If Jeff Himmelman thinks his discovery of a December 4, 1972 memo on Watergate is a significant revelation, he is wrong. The memo he has is authentic. To the best of our recollection, someone contacted Carl and said there was a person, a neighbor, who had important information on Watergate. Carl went and interviewed the woman as described in the Dec. 4, 1972 memo. As the memo plainly shows, Carl did not know she was a member of the Watergate grand jury when he arrived at her home.
She gave Carl her phone number—and he later noted “this checked w. grand jury list number” that wehad. If he knew initially that he was interviewing a member of the grand jury, that would have beenstated at the top of the memo, as was our style in all Watergate memos of interviews. He also quotesher in the memo as volunteering, “of course I was on the grand jury” because that was news to him.
Though the woman threw out lots of names of those she suspected of furthering the criminalconspiracy (she had some right and some wrong), she provided no specific information of suspector illegal actions. What she said led to no story. As Carl wrote in the memo, “she advises us to readour articles from Sept. 15 to Oct. 30. “You will have many clues—there is more truth there than youmust have realized. ” We wrote those stories and did realize they were true. Those stories essentiallyoutlined the Watergate conspiracy and alleged that crimes had been committed by Haldeman, Mitchell,Stans, Kalmbach, Magruder, Porter, Chapin and Segretti.
We referred to this woman’s interview in less than two pages (p. 211-213) in our book about coveringWatergate, All the President’s Men. In that book we did not, or course, reveal that she was a member ofthe grand jury—in order to protect her as a source .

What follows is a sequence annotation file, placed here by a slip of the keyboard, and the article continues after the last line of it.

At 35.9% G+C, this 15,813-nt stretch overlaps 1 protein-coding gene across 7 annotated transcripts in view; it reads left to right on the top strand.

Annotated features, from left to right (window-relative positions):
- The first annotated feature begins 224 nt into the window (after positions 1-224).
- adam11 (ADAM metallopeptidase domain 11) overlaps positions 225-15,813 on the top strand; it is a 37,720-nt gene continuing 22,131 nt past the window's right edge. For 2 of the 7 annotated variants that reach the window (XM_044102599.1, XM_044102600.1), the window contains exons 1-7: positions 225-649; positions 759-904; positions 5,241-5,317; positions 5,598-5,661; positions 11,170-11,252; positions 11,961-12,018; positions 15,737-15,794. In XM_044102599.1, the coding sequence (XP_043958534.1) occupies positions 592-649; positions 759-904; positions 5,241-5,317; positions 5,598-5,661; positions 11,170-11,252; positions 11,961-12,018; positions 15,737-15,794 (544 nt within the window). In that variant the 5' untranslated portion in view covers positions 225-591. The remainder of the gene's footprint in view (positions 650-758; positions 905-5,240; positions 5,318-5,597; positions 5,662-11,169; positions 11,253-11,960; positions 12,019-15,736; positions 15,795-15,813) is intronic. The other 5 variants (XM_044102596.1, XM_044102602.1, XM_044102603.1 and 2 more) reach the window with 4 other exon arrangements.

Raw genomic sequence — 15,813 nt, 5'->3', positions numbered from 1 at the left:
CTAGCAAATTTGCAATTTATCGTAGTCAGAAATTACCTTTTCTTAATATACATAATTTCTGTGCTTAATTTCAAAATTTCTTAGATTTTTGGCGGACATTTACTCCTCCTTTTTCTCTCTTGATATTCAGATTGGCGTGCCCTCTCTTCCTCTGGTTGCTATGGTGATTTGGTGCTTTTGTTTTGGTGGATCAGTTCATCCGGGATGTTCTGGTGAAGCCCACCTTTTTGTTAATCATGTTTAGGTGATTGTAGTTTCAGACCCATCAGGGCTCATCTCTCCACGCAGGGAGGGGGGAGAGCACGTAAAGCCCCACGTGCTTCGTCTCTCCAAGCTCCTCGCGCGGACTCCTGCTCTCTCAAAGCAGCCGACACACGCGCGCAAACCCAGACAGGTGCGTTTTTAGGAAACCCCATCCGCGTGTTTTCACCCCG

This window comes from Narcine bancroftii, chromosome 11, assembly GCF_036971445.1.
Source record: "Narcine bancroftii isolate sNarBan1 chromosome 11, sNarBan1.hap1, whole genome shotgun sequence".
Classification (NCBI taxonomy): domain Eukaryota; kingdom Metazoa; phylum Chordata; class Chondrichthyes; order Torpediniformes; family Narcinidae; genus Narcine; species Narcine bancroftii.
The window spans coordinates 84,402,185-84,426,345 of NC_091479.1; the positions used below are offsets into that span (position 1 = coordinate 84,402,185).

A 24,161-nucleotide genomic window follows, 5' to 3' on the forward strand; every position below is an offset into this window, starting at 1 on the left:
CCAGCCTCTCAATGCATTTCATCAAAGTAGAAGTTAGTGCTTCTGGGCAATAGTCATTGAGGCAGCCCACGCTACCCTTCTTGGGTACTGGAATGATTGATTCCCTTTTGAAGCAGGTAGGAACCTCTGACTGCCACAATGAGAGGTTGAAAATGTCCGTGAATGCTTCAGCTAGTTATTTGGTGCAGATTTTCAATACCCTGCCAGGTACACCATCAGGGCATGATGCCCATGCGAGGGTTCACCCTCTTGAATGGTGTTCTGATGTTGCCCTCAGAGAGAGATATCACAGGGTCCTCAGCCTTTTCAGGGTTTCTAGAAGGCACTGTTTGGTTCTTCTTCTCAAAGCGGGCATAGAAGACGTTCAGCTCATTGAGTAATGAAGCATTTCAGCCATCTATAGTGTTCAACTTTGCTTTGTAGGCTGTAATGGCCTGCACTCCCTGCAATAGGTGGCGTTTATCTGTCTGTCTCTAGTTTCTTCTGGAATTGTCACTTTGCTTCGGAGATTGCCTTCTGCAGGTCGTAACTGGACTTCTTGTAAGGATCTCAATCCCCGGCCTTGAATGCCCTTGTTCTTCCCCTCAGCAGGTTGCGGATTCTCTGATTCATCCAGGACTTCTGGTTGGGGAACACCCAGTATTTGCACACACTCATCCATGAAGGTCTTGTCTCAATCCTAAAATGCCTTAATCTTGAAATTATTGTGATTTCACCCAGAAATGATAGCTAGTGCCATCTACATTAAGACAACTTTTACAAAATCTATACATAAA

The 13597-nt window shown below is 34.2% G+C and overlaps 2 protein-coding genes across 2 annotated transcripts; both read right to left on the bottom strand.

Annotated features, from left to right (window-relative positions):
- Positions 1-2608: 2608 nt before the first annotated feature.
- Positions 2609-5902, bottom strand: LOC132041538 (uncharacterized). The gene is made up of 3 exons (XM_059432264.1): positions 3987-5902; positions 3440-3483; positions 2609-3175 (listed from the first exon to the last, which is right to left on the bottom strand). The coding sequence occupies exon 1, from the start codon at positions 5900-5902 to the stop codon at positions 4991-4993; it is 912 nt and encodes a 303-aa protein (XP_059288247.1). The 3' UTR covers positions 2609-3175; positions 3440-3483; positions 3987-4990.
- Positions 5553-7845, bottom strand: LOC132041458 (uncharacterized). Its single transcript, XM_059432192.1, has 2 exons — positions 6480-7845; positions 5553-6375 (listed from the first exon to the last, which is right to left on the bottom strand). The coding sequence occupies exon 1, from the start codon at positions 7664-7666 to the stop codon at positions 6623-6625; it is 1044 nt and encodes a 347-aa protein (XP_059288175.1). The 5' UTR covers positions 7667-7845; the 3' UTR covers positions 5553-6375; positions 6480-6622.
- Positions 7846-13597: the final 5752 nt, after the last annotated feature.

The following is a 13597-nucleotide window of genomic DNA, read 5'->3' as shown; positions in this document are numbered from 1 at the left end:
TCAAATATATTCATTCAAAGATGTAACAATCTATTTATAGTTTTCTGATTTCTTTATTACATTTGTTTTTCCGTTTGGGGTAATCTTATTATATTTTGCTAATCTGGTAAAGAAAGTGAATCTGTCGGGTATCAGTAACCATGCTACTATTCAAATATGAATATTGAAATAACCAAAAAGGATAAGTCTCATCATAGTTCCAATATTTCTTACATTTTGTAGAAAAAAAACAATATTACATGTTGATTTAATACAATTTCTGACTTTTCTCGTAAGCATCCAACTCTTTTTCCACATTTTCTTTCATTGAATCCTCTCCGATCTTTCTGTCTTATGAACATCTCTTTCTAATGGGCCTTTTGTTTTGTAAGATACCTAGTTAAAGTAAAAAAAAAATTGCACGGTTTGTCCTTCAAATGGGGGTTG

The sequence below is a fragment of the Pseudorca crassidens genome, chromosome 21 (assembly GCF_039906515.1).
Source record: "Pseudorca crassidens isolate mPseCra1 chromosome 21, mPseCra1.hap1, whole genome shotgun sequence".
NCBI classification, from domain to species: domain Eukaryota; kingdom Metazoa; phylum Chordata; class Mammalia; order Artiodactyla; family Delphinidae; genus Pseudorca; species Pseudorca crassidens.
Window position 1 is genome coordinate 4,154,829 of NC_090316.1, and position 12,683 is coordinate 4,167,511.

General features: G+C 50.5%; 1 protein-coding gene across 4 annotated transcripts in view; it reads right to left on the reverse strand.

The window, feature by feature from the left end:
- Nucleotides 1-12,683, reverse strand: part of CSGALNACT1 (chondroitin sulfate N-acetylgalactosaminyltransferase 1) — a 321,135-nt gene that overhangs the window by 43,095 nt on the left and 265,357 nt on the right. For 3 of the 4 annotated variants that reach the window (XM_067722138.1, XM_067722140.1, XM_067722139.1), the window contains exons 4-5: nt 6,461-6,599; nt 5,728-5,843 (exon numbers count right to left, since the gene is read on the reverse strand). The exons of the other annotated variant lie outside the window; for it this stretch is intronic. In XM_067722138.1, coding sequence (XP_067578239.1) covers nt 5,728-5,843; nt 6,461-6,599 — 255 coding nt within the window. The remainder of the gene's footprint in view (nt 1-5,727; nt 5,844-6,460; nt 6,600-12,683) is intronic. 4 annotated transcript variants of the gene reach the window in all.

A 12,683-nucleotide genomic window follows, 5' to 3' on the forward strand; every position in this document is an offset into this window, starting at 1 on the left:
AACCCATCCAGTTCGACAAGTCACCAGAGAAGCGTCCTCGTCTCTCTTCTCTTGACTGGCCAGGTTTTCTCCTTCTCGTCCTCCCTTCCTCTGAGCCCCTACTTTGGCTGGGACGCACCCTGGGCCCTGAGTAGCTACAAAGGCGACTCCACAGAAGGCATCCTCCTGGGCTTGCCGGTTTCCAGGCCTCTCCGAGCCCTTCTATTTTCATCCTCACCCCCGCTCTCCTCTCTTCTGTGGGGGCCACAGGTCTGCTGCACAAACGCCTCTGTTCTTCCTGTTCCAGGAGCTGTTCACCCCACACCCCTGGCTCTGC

When asked on April 26 2012 by Himmelman, neither of us—until after reading the original memoafter 39 years—remembered she had been a member of the Watergate grand jury. The interviewwith her had been of little consequence because she was not telling us much more than we alreadybelieved—and published. And the lack of specifics in her account meant we had little to follow up on.Frankly we were not sure what to make of her comments at the time, and in our book Carl noted thatshe “sounded like some kind of mystic.” But it was one of those interviews that gave us and our editorscomfort that we were on the right track as later demonstrated by the subsequent investigations andhistory. The memo does, however, show that a member of the grand jury thought the prosecutors, whosupervised and ran the grand jury, had missed the real story and the high-level conspiracy.
You ought to publish the whole memo so your readers can see it and understand its clear context.
—Carl Bernstein and Bob Woodward